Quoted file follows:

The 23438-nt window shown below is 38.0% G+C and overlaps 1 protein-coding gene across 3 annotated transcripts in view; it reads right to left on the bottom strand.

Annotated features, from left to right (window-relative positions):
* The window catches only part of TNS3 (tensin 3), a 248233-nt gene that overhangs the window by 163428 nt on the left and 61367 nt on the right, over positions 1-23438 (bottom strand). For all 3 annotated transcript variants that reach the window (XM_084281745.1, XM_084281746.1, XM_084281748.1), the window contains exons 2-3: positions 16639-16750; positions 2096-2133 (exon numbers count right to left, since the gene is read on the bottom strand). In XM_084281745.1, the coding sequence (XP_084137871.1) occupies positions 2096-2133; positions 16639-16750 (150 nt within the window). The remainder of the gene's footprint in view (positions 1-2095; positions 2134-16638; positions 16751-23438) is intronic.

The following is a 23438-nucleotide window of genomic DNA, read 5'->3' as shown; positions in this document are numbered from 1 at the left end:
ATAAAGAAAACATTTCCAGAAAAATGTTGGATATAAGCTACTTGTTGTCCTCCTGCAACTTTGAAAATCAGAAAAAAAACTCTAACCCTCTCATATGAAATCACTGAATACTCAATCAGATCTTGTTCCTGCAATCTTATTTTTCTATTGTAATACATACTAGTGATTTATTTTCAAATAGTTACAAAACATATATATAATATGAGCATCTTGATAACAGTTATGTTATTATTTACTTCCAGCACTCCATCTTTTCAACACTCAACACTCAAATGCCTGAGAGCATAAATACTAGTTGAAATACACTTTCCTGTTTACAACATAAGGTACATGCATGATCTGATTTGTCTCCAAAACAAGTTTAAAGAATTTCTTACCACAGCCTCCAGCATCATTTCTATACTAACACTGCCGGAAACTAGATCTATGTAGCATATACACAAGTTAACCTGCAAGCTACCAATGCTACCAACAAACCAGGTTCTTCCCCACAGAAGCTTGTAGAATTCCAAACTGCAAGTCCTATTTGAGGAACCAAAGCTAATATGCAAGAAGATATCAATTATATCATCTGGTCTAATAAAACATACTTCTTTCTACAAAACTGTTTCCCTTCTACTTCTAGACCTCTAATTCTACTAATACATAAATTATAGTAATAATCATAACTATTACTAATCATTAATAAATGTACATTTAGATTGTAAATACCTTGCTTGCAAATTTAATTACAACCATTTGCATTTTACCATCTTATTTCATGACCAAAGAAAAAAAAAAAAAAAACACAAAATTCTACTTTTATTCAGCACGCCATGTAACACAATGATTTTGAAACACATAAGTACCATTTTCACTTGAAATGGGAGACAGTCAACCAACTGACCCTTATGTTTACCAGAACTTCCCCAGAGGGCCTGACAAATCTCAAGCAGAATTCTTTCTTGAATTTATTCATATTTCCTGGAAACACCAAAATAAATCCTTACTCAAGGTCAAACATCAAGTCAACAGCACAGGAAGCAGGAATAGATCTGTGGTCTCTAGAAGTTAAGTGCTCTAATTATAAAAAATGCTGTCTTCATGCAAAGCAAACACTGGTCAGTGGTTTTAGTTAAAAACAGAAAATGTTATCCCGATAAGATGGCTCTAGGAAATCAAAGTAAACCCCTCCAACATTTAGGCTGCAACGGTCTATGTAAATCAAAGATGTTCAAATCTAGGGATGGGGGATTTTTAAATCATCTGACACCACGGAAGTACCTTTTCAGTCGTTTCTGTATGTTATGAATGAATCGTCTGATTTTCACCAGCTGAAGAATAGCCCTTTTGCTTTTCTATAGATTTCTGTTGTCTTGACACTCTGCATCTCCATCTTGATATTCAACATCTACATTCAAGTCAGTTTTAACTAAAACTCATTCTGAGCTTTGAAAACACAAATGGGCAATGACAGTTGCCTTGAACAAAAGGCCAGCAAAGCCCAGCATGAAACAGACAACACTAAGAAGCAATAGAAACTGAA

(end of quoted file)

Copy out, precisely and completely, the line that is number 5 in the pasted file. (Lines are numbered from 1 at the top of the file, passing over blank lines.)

ATAAAGAAAACATTTCCAGAAAAATGTTGGATATAAGCTACTTGTTGTCCTCCTGCAACTTTGAAAATCAGAAAAAAAACTCTAACCCTCTCATATGAAATCACTGAATACTCAATCAGATCTTGTTCCTGCAATCTTATTTTTCTATTGTAATACATACTAGTGATTTATTTTCAAATAGTTACAAAACATATATATAATATGAGCATCTTGATAACAGTTATGTTATTATTTACTTCCAGCACTCCATCTTTTCAACACTCAACACTCAAATGCCTGAGAGCATAAATACTAGTTGAAATACACTTTCCTGTTTACAACATAAGGTACATGCATGATCTGATTTGTCTCCAAAACAAGTTTAAAGAATTTCTTACCACAGCCTCCAGCATCATTTCTATACTAACACTGCCGGAAACTAGATCTATGTAGCATATACACAAGTTAACCTGCAAGCTACCAATGCTACCAACAAACCAGGTTCTTCCCCACAGAAGCTTGTAGAATTCCAAACTGCAAGTCCTATTTGAGGAACCAAAGCTAATATGCAAGAAGATATCAATTATATCATCTGGTCTAATAAAACATACTTCTTTCTACAAAACTGTTTCCCTTCTACTTCTAGACCTCTAATTCTACTAATACATAAATTATAGTAATAATCATAACTATTACTAATCATTAATAAATGTACATTTAGATTGTAAATACCTTGCTTGCAAATTTAATTACAACCATTTGCATTTTACCATCTTATTTCATGACCAAAGAAAAAAAAAAAAAAAACACAAAATTCTACTTTTATTCAGCACGCCATGTAACACAATGATTTTGAAACACATAAGTACCATTTTCACTTGAAATGGGAGACAGTCAACCAACTGACCCTTATGTTTACCAGAACTTCCCCAGAGGGCCTGACAAATCTCAAGCAGAATTCTTTCTTGAATTTATTCATATTTCCTGGAAACACCAAAATAAATCCTTACTCAAGGTCAAACATCAAGTCAACAGCACAGGAAGCAGGAATAGATCTGTGGTCTCTAGAAGTTAAGTGCTCTAATTATAAAAAATGCTGTCTTCATGCAAAGCAAACACTGGTCAGTGGTTTTAGTTAAAAACAGAAAATGTTATCCCGATAAGATGGCTCTAGGAAATCAAAGTAAACCCCTCCAACATTTAGGCTGCAACGGTCTATGTAAATCAAAGATGTTCAAATCTAGGGATGGGGGATTTTTAAATCATCTGACACCACGGAAGTACCTTTTCAGTCGTTTCTGTATGTTATGAATGAATCGTCTGATTTTCACCAGCTGAAGAATAGCCCTTTTGCTTTTCTATAGATTTCTGTTGTCTTGACACTCTGCATCTCCATCTTGATATTCAACATCTACATTCAAGTCAGTTTTAACTAAAACTCATTCTGAGCTTTGAAAACACAAATGGGCAATGACAGTTGCCTTGAACAAAAGGCCAGCAAAGCCCAGCATGAAACAGACAACACTAAGAAGCAATAGAAACTGAA